The Coyote

After a couple day’s rest I was feeling a bit better but today’s trek was still a bit of a mental struggle… I was starting to wish I had just stayed home when just then I spotted a couple of ears sticking up above a nearby ridge line. I didn’t know if the critter would go down into the ravine or come up and run along the top for a photo op but I got the camera ready anyway. Set to ISO 400 and middle focus zone I figured I’d be ready for whatever turn the scene might take.

Colorado Rocky Mountain Coyote running free

Well as luck would have it a coyote cleared the ridge, immediately spotted us and started to trot along the ridge line towards her home in the thick brush below. I just held the back button focus down and blazed away until my camera’s buffer was full. Then I shot a couple more for good measure.  Afterwards a quick check on my LCD screen looked promising. Exposure looked good and the images mostly looked sharp, even when zoomed in with the touch screen 🙂

My joy at spotting this beautiful animal is tempered by sadness from some of the information I’ve been reading lately, though. Some people are afraid of coyotes… I don’t know why, they are afraid of people, prefer to eat small rodents or rabbits, and pretty much bother no one. Of course there is the odd city person who moves to the mountains, insists on living in the countryside in wildlife habitat and is then stunned to find out he can’t leave his shih tzu out in the yard at night, and of course there are the welfare ranchers who demand to be able to graze their sheep on public national forest land in predator country while not giving a damn about the wildlife or the people who enjoy watching them… but for the most part the wildlife prefers to mind it’s own business, bothering no one and performing their God given task of keeping the rodent population down.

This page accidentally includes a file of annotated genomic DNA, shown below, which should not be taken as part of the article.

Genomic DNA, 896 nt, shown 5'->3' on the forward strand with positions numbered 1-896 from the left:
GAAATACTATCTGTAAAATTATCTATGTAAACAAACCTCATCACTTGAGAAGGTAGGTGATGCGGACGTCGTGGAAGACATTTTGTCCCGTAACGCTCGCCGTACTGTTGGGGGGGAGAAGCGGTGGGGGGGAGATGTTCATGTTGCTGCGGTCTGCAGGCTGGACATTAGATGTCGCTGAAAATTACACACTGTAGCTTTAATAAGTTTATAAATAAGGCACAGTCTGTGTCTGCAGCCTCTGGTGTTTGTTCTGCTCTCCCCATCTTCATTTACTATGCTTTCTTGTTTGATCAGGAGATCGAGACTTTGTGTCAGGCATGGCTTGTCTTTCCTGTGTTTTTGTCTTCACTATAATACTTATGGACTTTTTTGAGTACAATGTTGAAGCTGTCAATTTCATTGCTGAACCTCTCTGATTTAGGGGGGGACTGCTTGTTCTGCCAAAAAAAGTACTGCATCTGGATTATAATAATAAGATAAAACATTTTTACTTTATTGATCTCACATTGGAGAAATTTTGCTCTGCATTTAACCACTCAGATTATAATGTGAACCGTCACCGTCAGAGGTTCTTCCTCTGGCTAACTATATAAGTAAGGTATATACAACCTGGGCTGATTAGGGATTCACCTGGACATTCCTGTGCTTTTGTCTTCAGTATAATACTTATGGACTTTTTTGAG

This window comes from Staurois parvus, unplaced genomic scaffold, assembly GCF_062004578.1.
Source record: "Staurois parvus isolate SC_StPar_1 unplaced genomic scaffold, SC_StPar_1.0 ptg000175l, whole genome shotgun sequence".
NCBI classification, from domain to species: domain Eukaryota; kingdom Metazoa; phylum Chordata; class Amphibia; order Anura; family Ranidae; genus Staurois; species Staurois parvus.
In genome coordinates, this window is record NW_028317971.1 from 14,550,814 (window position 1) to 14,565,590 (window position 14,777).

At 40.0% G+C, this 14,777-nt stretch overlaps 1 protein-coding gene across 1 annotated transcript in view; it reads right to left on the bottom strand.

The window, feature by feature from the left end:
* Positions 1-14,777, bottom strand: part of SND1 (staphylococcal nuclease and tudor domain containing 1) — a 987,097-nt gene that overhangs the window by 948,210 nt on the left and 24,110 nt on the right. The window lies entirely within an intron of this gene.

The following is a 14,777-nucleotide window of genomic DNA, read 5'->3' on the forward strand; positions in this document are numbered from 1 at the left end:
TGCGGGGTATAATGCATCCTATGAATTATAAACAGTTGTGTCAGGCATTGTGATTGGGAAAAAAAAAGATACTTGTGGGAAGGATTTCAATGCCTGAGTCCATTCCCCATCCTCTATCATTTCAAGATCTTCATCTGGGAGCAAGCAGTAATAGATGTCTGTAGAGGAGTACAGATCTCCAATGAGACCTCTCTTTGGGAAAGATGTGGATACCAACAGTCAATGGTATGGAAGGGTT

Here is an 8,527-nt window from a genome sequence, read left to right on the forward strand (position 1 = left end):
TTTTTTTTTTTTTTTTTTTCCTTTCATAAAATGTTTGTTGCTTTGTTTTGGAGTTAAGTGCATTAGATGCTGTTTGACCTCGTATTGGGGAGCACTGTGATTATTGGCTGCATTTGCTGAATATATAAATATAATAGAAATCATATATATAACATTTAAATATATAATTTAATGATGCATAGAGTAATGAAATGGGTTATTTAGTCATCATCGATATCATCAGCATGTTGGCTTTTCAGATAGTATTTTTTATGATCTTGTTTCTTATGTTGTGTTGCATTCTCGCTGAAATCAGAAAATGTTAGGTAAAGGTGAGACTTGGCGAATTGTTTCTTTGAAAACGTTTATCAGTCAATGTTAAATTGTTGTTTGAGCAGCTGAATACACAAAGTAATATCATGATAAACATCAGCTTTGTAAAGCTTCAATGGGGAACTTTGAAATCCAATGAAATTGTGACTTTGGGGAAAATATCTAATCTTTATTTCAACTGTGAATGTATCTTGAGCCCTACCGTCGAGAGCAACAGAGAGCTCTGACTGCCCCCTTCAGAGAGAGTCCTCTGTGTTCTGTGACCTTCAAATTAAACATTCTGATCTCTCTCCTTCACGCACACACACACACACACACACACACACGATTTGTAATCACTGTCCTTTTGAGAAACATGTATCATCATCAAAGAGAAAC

I have known for quite some time that there is no shortage of hunters who love nothing

Colorado Rocky Mountain Coyote

more that blasting away at our beloved wildlife, not to mention people’s pets, a lady in her driveway, other hunters and pretty much anything else that moves, but I had no idea the depth of depravity that is condoned in some states until I recently read an article in Mountain Journal called “A Death Of Ethics: Is Hunting Destroying Itself?”. Apparently in many states predators including wolves, which were protected until Obama sold them out, are considered nuisance animals and can be killed without limit and not even afforded minimum animal cruelty protections.

The article describes all the horrible methods used by sadists in these backward states to destroy these innocent creatures including but not limited to, strangling them in snares, stomach shooting them to cause the slowest and most painful death, and running them down with snowmobiles. Apparently the latter is a preferred family activity in Wyoming as parents teach their children the joy of chasing down a terrified animal and running over it multiple times until it is finally dead. Personally I think that parents that teach their children this kind of cruelty should be charged with child abuse and their children placed in foster homes. The article is long and difficult to read but is an excellent in depth scientific study complete with names and history and useful resources that I highly recommend everyone read who cares about wildlife and our wilderness heritage.